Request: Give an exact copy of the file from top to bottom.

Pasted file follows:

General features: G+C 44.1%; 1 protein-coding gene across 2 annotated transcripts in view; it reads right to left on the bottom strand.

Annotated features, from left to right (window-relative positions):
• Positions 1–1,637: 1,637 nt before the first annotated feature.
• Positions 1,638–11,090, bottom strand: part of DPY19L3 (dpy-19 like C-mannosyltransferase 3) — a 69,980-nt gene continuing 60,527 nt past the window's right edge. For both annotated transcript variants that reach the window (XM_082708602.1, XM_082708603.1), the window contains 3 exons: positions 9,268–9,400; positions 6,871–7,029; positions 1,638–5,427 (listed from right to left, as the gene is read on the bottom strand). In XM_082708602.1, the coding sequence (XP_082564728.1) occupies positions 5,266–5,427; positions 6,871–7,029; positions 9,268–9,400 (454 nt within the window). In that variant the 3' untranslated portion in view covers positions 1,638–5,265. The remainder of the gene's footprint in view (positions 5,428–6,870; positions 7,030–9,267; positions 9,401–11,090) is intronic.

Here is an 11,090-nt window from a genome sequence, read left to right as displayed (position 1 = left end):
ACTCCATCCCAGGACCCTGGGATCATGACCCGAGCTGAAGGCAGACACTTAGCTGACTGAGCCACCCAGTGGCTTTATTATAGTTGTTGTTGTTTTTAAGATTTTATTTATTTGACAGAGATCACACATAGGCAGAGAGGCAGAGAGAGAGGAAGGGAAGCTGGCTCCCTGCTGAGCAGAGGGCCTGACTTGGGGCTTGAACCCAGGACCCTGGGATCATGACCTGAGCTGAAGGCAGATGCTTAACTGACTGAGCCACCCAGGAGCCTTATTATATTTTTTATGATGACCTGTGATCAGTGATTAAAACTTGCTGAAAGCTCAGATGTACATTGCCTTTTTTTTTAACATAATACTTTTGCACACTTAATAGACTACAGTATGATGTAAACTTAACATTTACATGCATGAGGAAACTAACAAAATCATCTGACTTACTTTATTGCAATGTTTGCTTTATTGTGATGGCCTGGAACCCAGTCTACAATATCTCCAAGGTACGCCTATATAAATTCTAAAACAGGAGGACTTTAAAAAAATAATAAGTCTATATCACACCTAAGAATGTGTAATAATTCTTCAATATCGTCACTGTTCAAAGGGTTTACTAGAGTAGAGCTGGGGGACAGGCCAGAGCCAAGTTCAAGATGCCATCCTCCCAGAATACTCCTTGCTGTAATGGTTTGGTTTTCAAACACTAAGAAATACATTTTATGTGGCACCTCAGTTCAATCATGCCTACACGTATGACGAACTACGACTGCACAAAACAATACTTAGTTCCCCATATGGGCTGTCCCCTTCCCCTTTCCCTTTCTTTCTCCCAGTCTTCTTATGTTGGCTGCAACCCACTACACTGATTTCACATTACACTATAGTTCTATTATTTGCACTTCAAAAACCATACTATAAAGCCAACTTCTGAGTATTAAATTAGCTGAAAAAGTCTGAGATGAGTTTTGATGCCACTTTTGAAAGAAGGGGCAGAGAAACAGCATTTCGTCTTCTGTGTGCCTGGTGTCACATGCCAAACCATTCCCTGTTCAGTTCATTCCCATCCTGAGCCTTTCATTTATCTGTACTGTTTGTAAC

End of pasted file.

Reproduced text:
General features: G+C 44.1%; 1 protein-coding gene across 2 annotated transcripts in view; it reads right to left on the bottom strand.

Annotated features, from left to right (window-relative positions):
• Positions 1–1,637: 1,637 nt before the first annotated feature.
• Positions 1,638–11,090, bottom strand: part of DPY19L3 (dpy-19 like C-mannosyltransferase 3) — a 69,980-nt gene continuing 60,527 nt past the window's right edge. For both annotated transcript variants that reach the window (XM_082708602.1, XM_082708603.1), the window contains 3 exons: positions 9,268–9,400; positions 6,871–7,029; positions 1,638–5,427 (listed from right to left, as the gene is read on the bottom strand). In XM_082708602.1, the coding sequence (XP_082564728.1) occupies positions 5,266–5,427; positions 6,871–7,029; positions 9,268–9,400 (454 nt within the window). In that variant the 3' untranslated portion in view covers positions 1,638–5,265. The remainder of the gene's footprint in view (positions 5,428–6,870; positions 7,030–9,267; positions 9,401–11,090) is intronic.

Here is an 11,090-nt window from a genome sequence, read left to right as displayed (position 1 = left end):
ACTCCATCCCAGGACCCTGGGATCATGACCCGAGCTGAAGGCAGACACTTAGCTGACTGAGCCACCCAGTGGCTTTATTATAGTTGTTGTTGTTTTTAAGATTTTATTTATTTGACAGAGATCACACATAGGCAGAGAGGCAGAGAGAGAGGAAGGGAAGCTGGCTCCCTGCTGAGCAGAGGGCCTGACTTGGGGCTTGAACCCAGGACCCTGGGATCATGACCTGAGCTGAAGGCAGATGCTTAACTGACTGAGCCACCCAGGAGCCTTATTATATTTTTTATGATGACCTGTGATCAGTGATTAAAACTTGCTGAAAGCTCAGATGTACATTGCCTTTTTTTTTAACATAATACTTTTGCACACTTAATAGACTACAGTATGATGTAAACTTAACATTTACATGCATGAGGAAACTAACAAAATCATCTGACTTACTTTATTGCAATGTTTGCTTTATTGTGATGGCCTGGAACCCAGTCTACAATATCTCCAAGGTACGCCTATATAAATTCTAAAACAGGAGGACTTTAAAAAAATAATAAGTCTATATCACACCTAAGAATGTGTAATAATTCTTCAATATCGTCACTGTTCAAAGGGTTTACTAGAGTAGAGCTGGGGGACAGGCCAGAGCCAAGTTCAAGATGCCATCCTCCCAGAATACTCCTTGCTGTAATGGTTTGGTTTTCAAACACTAAGAAATACATTTTATGTGGCACCTCAGTTCAATCATGCCTACACGTATGACGAACTACGACTGCACAAAACAATACTTAGTTCCCCATATGGGCTGTCCCCTTCCCCTTTCCCTTTCTTTCTCCCAGTCTTCTTATGTTGGCTGCAACCCACTACACTGATTTCACATTACACTATAGTTCTATTATTTGCACTTCAAAAACCATACTATAAAGCCAACTTCTGAGTATTAAATTAGCTGAAAAAGTCTGAGATGAGTTTTGATGCCACTTTTGAAAGAAGGGGCAGAGAAACAGCATTTCGTCTTCTGTGTGCCTGGTGTCACATGCCAAACCATTCCCTGTTCAGTTCATTCCCATCCTGAGCCTTTCATTTATCTGTACTGTTTGTAAC